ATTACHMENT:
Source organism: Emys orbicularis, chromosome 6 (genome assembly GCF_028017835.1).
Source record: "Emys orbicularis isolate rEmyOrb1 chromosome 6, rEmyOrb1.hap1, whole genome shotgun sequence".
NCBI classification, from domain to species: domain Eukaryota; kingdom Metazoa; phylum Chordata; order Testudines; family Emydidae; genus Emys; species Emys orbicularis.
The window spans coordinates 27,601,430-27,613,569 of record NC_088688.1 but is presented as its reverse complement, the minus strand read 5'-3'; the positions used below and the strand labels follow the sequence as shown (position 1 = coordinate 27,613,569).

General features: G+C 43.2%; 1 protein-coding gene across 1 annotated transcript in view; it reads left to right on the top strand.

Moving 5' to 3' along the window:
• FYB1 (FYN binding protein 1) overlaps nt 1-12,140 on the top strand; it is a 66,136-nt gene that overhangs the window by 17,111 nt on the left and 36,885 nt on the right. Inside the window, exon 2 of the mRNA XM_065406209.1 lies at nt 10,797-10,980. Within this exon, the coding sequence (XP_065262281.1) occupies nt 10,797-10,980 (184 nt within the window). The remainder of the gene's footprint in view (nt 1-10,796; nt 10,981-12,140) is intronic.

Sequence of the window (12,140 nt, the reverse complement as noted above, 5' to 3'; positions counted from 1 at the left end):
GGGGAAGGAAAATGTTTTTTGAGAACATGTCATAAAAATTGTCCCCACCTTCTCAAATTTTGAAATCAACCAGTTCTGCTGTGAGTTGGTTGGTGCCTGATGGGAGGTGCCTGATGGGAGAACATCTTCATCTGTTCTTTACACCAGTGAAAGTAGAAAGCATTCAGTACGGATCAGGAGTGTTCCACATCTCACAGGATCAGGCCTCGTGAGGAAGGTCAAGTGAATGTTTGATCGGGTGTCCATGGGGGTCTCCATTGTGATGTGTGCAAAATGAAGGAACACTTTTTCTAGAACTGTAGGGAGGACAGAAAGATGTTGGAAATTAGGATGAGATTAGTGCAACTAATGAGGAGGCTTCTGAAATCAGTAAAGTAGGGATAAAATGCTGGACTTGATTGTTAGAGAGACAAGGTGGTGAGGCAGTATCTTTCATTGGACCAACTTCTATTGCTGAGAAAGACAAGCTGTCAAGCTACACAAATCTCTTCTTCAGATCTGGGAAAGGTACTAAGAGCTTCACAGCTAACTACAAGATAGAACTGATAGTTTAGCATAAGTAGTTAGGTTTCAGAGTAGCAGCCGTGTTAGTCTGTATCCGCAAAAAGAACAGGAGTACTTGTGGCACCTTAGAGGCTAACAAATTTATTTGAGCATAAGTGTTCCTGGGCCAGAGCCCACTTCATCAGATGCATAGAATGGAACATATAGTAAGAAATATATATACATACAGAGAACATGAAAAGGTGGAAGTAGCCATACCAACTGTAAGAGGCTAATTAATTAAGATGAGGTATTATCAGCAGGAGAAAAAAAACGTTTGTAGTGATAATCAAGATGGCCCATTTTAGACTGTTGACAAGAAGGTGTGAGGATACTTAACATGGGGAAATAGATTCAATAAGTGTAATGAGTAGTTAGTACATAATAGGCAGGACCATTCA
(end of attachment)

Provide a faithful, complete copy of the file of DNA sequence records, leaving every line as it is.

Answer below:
Source organism: Emys orbicularis, chromosome 6 (genome assembly GCF_028017835.1).
Source record: "Emys orbicularis isolate rEmyOrb1 chromosome 6, rEmyOrb1.hap1, whole genome shotgun sequence".
NCBI classification, from domain to species: domain Eukaryota; kingdom Metazoa; phylum Chordata; order Testudines; family Emydidae; genus Emys; species Emys orbicularis.
The window spans coordinates 27,601,430-27,613,569 of record NC_088688.1 but is presented as its reverse complement, the minus strand read 5'-3'; the positions used below and the strand labels follow the sequence as shown (position 1 = coordinate 27,613,569).

General features: G+C 43.2%; 1 protein-coding gene across 1 annotated transcript in view; it reads left to right on the top strand.

Moving 5' to 3' along the window:
• FYB1 (FYN binding protein 1) overlaps nt 1-12,140 on the top strand; it is a 66,136-nt gene that overhangs the window by 17,111 nt on the left and 36,885 nt on the right. Inside the window, exon 2 of the mRNA XM_065406209.1 lies at nt 10,797-10,980. Within this exon, the coding sequence (XP_065262281.1) occupies nt 10,797-10,980 (184 nt within the window). The remainder of the gene's footprint in view (nt 1-10,796; nt 10,981-12,140) is intronic.

Sequence of the window (12,140 nt, the reverse complement as noted above, 5' to 3'; positions counted from 1 at the left end):
GGGGAAGGAAAATGTTTTTTGAGAACATGTCATAAAAATTGTCCCCACCTTCTCAAATTTTGAAATCAACCAGTTCTGCTGTGAGTTGGTTGGTGCCTGATGGGAGGTGCCTGATGGGAGAACATCTTCATCTGTTCTTTACACCAGTGAAAGTAGAAAGCATTCAGTACGGATCAGGAGTGTTCCACATCTCACAGGATCAGGCCTCGTGAGGAAGGTCAAGTGAATGTTTGATCGGGTGTCCATGGGGGTCTCCATTGTGATGTGTGCAAAATGAAGGAACACTTTTTCTAGAACTGTAGGGAGGACAGAAAGATGTTGGAAATTAGGATGAGATTAGTGCAACTAATGAGGAGGCTTCTGAAATCAGTAAAGTAGGGATAAAATGCTGGACTTGATTGTTAGAGAGACAAGGTGGTGAGGCAGTATCTTTCATTGGACCAACTTCTATTGCTGAGAAAGACAAGCTGTCAAGCTACACAAATCTCTTCTTCAGATCTGGGAAAGGTACTAAGAGCTTCACAGCTAACTACAAGATAGAACTGATAGTTTAGCATAAGTAGTTAGGTTTCAGAGTAGCAGCCGTGTTAGTCTGTATCCGCAAAAAGAACAGGAGTACTTGTGGCACCTTAGAGGCTAACAAATTTATTTGAGCATAAGTGTTCCTGGGCCAGAGCCCACTTCATCAGATGCATAGAATGGAACATATAGTAAGAAATATATATACATACAGAGAACATGAAAAGGTGGAAGTAGCCATACCAACTGTAAGAGGCTAATTAATTAAGATGAGGTATTATCAGCAGGAGAAAAAAAACGTTTGTAGTGATAATCAAGATGGCCCATTTTAGACTGTTGACAAGAAGGTGTGAGGATACTTAACATGGGGAAATAGATTCAATAAGTGTAATGAGTAGTTAGTACATAATAGGCAGGACCATTCA